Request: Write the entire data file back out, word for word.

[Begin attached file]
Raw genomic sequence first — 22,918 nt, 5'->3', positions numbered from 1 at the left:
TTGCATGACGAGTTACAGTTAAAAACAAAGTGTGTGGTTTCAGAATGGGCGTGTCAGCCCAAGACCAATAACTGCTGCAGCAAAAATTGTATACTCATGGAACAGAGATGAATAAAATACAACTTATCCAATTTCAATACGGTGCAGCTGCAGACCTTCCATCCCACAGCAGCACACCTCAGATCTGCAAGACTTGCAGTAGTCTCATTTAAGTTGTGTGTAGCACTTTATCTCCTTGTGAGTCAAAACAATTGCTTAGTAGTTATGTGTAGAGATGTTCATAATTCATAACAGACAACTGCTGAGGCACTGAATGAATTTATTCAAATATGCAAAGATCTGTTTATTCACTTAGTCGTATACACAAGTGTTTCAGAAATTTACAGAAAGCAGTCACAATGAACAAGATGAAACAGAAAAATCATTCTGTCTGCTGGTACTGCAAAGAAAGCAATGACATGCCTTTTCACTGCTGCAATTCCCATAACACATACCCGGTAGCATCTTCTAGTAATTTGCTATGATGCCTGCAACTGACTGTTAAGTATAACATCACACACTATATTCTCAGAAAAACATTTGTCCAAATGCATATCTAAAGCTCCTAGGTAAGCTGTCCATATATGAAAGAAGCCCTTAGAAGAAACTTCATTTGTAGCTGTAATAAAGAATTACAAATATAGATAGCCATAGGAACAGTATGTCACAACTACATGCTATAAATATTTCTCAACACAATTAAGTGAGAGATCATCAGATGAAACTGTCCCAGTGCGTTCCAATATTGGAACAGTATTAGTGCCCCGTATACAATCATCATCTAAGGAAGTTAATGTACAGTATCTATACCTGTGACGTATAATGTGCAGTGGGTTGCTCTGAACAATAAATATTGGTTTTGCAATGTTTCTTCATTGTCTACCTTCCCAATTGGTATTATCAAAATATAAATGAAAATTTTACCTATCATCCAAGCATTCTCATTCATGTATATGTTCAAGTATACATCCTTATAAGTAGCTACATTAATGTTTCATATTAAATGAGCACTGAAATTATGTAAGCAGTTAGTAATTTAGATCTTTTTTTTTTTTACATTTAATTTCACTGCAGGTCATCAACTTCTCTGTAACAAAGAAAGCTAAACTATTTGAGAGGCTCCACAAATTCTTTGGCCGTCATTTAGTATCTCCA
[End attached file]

Raw genomic sequence first — 22,918 nt, 5'->3', positions numbered from 1 at the left:
TTGCATGACGAGTTACAGTTAAAAACAAAGTGTGTGGTTTCAGAATGGGCGTGTCAGCCCAAGACCAATAACTGCTGCAGCAAAAATTGTATACTCATGGAACAGAGATGAATAAAATACAACTTATCCAATTTCAATACGGTGCAGCTGCAGACCTTCCATCCCACAGCAGCACACCTCAGATCTGCAAGACTTGCAGTAGTCTCATTTAAGTTGTGTGTAGCACTTTATCTCCTTGTGAGTCAAAACAATTGCTTAGTAGTTATGTGTAGAGATGTTCATAATTCATAACAGACAACTGCTGAGGCACTGAATGAATTTATTCAAATATGCAAAGATCTGTTTATTCACTTAGTCGTATACACAAGTGTTTCAGAAATTTACAGAAAGCAGTCACAATGAACAAGATGAAACAGAAAAATCATTCTGTCTGCTGGTACTGCAAAGAAAGCAATGACATGCCTTTTCACTGCTGCAATTCCCATAACACATACCCGGTAGCATCTTCTAGTAATTTGCTATGATGCCTGCAACTGACTGTTAAGTATAACATCACACACTATATTCTCAGAAAAACATTTGTCCAAATGCATATCTAAAGCTCCTAGGTAAGCTGTCCATATATGAAAGAAGCCCTTAGAAGAAACTTCATTTGTAGCTGTAATAAAGAATTACAAATATAGATAGCCATAGGAACAGTATGTCACAACTACATGCTATAAATATTTCTCAACACAATTAAGTGAGAGATCATCAGATGAAACTGTCCCAGTGCGTTCCAATATTGGAACAGTATTAGTGCCCCGTATACAATCATCATCTAAGGAAGTTAATGTACAGTATCTATACCTGTGACGTATAATGTGCAGTGGGTTGCTCTGAACAATAAATATTGGTTTTGCAATGTTTCTTCATTGTCTACCTTCCCAATTGGTATTATCAAAATATAAATGAAAATTTTACCTATCATCCAAGCATTCTCATTCATGTATATGTTCAAGTATACATCCTTATAAGTAGCTACATTAATGTTTCATATTAAATGAGCACTGAAATTATGTAAGCAGTTAGTAATTTAGATCTTTTTTTTTTTTACATTTAATTTCACTGCAGGTCATCAACTTCTCTGTAACAAAGAAAGCTAAACTATTTGAGAGGCTCCACAAATTCTTTGGCCGTCATTTAGTATCTCCA